With the recent death of John Millard, the museum profession has lost one of its genuine superheroes. John had been living with Parkinson’s disease for some years and had tested positive for Covid-19.
I first met John in 1990, when I was told by someone who had clashed with him that whatever John said, he actually meant the opposite! Of course this turned out not to be true, though we had many a laugh over it in ensuing years. In fact, laughter is what I most associate with John - he was a great laugh, and he managed to see the humour in everything, no matter how serious things might have seemed to the rest of us.
John, who in 1990 was the curator of the Laing Art Gallery (he had been in charge at Gateshead’s Shipley Art Gallery and he later agreed to become the senior curator for Newcastle upon Tyne), was a talented artist. We had great fun concocting the series of Tyne & Wear Museums’ (TWM) annual reports during the 1990s that in so many ways encapsulated the changes that TWM underwent. John’s renditions of Alice in Wonderland characters, Shakespearean figures and Michael Caine in the Get Culture edition of those annual reports were artistic masterpieces that carried a serious, people-oriented message that was so typical of John.
After helping massively increase the size of museum audiences in Newcastle, John relocated himself and his family to Liverpool in the 21st century to become the head of the World Museum. Working for National Museums Liverpool (NML), his challenge was again to create cultural change and to develop the audience base, tasks that he relished. Once more, he delivered, and the World Museum became the flagship of management for the entire UK museum profession.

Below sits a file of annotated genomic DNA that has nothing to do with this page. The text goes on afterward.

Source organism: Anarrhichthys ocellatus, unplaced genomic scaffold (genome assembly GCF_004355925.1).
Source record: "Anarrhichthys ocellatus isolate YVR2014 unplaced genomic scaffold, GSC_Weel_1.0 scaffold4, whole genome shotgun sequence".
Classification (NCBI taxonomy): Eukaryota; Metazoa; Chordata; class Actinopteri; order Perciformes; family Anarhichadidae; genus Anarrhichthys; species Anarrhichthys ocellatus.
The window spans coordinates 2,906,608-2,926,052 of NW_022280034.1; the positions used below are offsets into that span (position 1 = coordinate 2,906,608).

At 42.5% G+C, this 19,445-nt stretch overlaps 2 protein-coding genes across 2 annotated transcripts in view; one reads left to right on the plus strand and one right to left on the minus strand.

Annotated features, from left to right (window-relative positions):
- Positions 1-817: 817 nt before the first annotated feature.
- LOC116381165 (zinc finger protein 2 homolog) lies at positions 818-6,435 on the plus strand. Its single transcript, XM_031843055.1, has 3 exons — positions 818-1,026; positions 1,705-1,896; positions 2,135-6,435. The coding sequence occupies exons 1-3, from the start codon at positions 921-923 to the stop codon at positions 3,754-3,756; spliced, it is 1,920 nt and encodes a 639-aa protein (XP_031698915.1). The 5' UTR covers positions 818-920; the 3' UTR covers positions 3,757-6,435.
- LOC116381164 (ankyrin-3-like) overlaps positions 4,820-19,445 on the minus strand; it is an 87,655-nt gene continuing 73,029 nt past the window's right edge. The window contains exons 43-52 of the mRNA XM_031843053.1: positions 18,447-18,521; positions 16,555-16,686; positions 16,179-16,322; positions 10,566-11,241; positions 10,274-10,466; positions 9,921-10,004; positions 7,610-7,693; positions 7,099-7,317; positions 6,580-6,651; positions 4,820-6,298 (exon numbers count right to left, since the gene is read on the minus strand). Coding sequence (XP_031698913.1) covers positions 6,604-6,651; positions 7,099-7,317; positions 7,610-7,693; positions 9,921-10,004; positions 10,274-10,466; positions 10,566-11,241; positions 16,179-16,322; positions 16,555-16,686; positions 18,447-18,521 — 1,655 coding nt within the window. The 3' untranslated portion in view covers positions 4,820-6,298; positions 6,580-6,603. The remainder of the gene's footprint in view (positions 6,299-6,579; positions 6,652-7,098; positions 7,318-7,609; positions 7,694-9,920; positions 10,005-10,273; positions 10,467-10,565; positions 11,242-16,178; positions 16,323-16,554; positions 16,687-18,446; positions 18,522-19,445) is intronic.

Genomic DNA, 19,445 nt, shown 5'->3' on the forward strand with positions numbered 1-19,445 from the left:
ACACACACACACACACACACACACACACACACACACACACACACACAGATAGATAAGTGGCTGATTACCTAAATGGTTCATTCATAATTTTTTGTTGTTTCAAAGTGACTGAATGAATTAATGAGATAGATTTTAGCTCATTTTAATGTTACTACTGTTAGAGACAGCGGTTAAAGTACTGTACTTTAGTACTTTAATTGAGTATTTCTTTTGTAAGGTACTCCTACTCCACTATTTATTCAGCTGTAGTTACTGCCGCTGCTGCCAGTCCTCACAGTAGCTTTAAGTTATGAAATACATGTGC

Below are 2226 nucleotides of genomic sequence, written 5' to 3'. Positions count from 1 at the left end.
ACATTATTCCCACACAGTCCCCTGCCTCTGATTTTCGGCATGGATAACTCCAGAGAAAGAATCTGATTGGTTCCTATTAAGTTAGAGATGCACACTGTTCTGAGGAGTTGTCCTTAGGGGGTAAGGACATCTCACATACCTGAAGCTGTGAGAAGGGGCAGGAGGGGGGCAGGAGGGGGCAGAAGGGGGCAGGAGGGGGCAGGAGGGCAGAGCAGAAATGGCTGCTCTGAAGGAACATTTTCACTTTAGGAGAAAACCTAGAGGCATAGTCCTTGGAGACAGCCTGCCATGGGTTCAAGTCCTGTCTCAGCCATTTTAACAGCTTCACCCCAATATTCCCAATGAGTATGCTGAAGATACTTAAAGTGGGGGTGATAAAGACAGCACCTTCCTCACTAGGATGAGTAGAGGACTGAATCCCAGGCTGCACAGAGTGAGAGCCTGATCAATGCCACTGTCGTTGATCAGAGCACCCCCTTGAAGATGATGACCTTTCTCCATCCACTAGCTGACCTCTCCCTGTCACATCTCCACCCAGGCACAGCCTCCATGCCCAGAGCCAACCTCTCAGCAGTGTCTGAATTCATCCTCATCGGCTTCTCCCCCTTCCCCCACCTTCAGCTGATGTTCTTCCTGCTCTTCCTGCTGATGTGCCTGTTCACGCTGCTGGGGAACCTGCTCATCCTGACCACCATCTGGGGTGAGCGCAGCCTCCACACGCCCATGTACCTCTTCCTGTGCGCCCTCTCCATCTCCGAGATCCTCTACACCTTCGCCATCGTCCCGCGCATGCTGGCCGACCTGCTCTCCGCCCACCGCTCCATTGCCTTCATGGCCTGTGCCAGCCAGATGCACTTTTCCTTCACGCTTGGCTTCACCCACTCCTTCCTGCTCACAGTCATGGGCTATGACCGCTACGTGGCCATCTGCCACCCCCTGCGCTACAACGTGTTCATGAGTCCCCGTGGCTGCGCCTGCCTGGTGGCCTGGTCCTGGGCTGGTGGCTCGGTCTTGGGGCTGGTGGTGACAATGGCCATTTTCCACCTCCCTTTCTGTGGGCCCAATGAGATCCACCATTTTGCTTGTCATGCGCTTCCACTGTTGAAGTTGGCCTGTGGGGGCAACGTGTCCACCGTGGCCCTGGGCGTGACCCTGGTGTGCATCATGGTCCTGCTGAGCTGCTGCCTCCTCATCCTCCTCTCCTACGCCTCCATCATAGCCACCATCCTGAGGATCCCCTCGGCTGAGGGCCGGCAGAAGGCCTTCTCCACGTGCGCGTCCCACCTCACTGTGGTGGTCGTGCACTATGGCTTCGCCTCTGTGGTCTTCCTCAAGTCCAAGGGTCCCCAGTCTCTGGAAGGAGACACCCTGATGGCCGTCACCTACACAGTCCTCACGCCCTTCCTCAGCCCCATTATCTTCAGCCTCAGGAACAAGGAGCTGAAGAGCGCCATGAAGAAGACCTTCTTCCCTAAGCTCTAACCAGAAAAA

John used to go along with the fiction of having been educated at Charterhouse public school, despite being from a far humbler background. He fitted the TWM and NML moulds perfectly, right down to his penchant for lager (when it was someone else’s round he always asked for the most expensive lager available; he invariably had to settle for the cheapest).
John had the ability to get along with everyone, regardless of their background, from Princess Margaret (what an encounter that must have been!), to business leaders, to the most ordinary of museum visitors. Unlike many people in the art world, John was never snobby about art. He was a guiding light behind Art on Tyneside, which for years graced the Laing Art Gallery in Newcastle, leading to the gallery becoming far more popular with the public (and with the politicians who voted for the gallery’s funding) than it had ever been before.
What I shall remember most about John is that he was genuinely devoted to welcoming ordinary people, in all their diversity, into museums; that he was mischievous; that he was iconoclastic; and that he was always up for change.
He was a bona fide scholar who never forgot that scholarship needed to be understood if it was to be effective. He will be greatly missed by his family (he leaves Dorothy, his wife, and two daughters, Katherine and Rosie) and by those who were fortunate enough to call themselves his colleagues and friends. For all those who knew John, a light has gone out.
David Fleming is a former director of National Museums Liverpool and Tyne and Wear Museums and is a former president of the Museums Association